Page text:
• Hi Coco, thank you so much for your informative and knowledgeable reply, it is very much appreciated and a big help. I was originally diagnosed with SLE at the age of 14 and am now 57. I was rushed to Churchill Hospital, Oxford by ambulance with a police escort due to being too ill to have the siren on. The organs being involved were kidneys (after a biopsy) and heart and was then put on huge doses of prednisolone and azathioprine (total combination of 17 tabs per day). I was luckily enough to be able to take them which my fantastic consultant put down to my good constitution. I also had the butterfly rash and swollen body. After several years as an outpatient at Oxford I was transferred back to my home town hospital and have been an outpatient ever since under various clinics like yourself. Very dry skin, hair and brittle nails and nail dystrophy have been a problem for many years, the very dry mouth and eyes for about 2 years and on and off at gynae as far back as I can remember. My persistent cough and croaky breaking voice for about 4 months and Rheumy said my chest was clear. I visited my G.P. who sent me for an XRay which I have just had the results and it shows a shadow over my lung so have been put on strong antibiotics and to repeat the Xray in 6 weeks, so maybe that is not connected. Sorry I have strayed off the subject a bit but you always seem so informative and I would love to study my blood and test results but do not have access to them and was wondering how I go about getting them. I get the feeling that most things are played down probably due to all the cutbacks. The reason I say this is because my Chronic Kidney disease has been omitted from my letters due to no blood or protein found in the last several dipstick tests but my research tells me that CKD is lifelong as nephron damage and scarring cannot be reversed although can improve a little or fluctuate. I do not believe my local hospital have notes from Oxford as they rely entirely on what I tell them. Hospital letters previously referred to my CKD as stage 3 but GP notes state stage 4. Very confusing. Any input would be greatly received. So sorry for the long blog. I wish you all the best with your very many conditions. x

  • Thanks so much for telling me more about yourself ladylupin, (lovely name). It's dreadful to think of you going through so much so early in life. But you have survived with gusto, which I admire greatly. I'm especially glad to meet you because there aren't many of us who have actually been diagnosed with very early onset lupus.

    You ask about getting printouts of your blood results. My clinics give me printouts on request. My rheumatology lupus clinic & immunology clinic actually include blood results in their report letters after appts. I know each hospital is different, but the NHS must give you your blood results if you want them. Each hospital has a NHS protocol for supplying patients' test results on demand. Usually you complete a form and make a payment. I've done this in order to get duplicate copies of MRIs & MRI reports. The hospital then posts you your results. Each hospital website should provide info about this protocol...but you could ask at your clinic & or at your GP surgery. This is my understanding of the official situation...others may be able to explain the process & protocol to you better than me, though (this would be a great question to post on this forum, no?)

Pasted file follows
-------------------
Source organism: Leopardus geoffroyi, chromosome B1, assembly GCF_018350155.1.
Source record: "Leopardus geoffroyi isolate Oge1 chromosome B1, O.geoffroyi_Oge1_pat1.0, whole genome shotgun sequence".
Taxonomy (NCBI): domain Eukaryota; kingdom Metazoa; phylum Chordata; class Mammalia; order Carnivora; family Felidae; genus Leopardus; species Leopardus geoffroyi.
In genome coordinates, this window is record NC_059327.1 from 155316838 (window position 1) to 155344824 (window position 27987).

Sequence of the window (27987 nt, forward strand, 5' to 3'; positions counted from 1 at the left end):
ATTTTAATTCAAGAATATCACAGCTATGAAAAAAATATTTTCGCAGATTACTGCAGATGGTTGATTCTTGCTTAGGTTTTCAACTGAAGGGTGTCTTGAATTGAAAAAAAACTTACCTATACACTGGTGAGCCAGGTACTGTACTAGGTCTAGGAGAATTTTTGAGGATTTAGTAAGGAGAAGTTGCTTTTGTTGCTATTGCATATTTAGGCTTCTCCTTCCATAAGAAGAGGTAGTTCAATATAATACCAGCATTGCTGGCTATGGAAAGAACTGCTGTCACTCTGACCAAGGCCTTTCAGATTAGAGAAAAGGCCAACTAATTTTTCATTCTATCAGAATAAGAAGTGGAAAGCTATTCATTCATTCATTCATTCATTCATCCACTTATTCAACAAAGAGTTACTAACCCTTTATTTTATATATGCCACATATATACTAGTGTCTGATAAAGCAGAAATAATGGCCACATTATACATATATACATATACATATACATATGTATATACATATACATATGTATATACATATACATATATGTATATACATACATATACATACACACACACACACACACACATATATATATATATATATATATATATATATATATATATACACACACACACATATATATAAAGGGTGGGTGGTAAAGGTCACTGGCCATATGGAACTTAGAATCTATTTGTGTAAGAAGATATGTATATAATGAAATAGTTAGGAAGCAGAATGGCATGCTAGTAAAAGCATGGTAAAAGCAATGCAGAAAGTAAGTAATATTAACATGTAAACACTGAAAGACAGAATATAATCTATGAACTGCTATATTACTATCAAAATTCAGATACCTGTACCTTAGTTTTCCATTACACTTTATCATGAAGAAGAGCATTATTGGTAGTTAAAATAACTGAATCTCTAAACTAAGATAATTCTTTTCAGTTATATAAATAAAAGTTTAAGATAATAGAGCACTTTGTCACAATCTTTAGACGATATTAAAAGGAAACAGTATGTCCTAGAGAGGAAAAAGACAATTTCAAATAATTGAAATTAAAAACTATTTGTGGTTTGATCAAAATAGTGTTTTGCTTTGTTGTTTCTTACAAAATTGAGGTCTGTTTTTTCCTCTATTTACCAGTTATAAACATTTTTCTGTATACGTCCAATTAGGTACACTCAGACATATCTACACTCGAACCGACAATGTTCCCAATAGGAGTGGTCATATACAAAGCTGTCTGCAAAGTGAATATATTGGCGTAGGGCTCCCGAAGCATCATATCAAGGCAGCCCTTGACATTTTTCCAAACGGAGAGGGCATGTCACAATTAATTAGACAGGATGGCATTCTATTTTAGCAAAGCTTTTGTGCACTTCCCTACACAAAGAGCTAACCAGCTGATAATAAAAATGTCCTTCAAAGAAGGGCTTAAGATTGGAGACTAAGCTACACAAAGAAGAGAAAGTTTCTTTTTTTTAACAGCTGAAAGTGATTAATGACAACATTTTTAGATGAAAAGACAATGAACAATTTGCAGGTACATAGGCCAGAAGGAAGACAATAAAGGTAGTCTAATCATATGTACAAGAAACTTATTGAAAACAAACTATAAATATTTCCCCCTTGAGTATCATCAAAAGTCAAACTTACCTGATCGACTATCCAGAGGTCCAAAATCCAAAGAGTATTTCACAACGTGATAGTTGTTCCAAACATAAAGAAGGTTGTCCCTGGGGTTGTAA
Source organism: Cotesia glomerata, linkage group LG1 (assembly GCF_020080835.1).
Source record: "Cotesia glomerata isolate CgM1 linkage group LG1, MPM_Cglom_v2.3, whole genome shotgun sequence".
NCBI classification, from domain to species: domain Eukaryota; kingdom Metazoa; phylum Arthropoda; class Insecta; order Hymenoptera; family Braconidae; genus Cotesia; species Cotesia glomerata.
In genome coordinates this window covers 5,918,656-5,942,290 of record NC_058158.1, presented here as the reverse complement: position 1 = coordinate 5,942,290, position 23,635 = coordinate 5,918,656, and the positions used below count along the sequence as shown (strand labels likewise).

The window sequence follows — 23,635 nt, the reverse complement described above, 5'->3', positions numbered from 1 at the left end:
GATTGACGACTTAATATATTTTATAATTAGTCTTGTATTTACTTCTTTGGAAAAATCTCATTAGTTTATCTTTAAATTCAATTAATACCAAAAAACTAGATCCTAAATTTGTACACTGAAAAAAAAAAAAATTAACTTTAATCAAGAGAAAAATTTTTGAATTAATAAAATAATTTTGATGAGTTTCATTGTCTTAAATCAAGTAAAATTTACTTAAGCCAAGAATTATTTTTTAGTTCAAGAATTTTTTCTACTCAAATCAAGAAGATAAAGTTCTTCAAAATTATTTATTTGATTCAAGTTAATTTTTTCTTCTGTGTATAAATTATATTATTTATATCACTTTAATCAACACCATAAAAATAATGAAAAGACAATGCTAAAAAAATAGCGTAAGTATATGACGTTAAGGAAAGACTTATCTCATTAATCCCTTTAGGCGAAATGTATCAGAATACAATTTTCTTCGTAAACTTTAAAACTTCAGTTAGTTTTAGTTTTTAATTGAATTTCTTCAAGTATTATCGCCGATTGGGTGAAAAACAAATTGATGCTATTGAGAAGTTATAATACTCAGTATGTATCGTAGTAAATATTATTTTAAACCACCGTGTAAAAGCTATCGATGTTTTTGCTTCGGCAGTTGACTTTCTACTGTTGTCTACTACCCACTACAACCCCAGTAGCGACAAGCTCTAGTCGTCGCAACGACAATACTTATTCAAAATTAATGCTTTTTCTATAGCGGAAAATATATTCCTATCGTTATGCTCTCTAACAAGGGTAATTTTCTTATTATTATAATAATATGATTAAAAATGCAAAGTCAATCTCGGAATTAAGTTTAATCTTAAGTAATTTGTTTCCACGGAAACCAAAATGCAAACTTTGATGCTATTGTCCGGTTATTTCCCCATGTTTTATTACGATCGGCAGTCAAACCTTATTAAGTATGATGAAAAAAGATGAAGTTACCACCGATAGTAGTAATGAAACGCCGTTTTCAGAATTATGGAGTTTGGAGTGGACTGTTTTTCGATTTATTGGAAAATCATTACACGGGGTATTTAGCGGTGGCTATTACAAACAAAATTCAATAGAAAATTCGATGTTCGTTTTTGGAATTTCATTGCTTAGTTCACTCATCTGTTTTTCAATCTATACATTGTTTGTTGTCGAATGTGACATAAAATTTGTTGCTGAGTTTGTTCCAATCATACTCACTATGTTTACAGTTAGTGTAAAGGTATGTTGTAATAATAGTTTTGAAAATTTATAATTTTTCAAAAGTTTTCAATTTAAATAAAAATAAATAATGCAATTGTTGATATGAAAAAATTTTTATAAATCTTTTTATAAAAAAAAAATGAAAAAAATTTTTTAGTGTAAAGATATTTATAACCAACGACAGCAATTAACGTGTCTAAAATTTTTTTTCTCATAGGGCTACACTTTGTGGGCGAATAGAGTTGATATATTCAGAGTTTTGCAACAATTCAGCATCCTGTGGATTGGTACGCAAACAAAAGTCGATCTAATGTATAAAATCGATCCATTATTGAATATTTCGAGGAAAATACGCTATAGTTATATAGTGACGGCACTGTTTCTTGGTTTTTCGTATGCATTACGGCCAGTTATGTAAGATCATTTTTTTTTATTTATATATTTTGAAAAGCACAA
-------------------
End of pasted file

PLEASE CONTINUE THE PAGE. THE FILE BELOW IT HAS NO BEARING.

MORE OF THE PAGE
I'm so glad you're here & am wishing you all the very best

    Take care


  • Great informative reply as usual - thank you so much. I will ask at my GP surgery first as I am not due to see my Rheumy until May and see if I get any joy from that! I agree, this would be a good question to post on this forum to see how many people do monitor their own health issues through test results and what the processes and protocols are of getting them. Likewise it is a pleasure to meet you also and I am very happy to have met someone with long-term conditions that can give such in-depth information. I admire your calmness and ability to deal with your various illnesses particularly having gone through most of your life without a diagnosis - must have been very tough on you and I hope that you are now getting the very best treatment and care that you deserve. Wishing you health and happiness. x

  • πŸ€—πŸ‘πŸ‘πŸ€πŸ˜˜

  • Hi ladylupin,

    You've already got some great responses. I just want to confirm, sicca syndrome is limited in it's scope and usually refers to dryness of the eyes and sometimes mouth. On the other hand, sjogren's syndrome is a systemic condition that can affect any part of the body.

    As has been reflected in the comments already, the symptoms may sometimes be similar but the conditions are not. The importance of establishing an autoimmune cause is down to this: Dry eyes and mouth may only be the first of many symptoms which can be treated if sjogren's is diagnosed.

    Hope you're clearer in your understanding now.


  • Thank you so much for your helpful reply George - much clearer now and fingers crossed that it remains as just Sicca!

  • Ladylupin

    I was wondering if you are like myself over that certain age . I get a treatment for several weeks before I have certain examination so i would have a word with your doctor before it certainly helps with examinations

    Jean ,not yet over the hill

You may also like...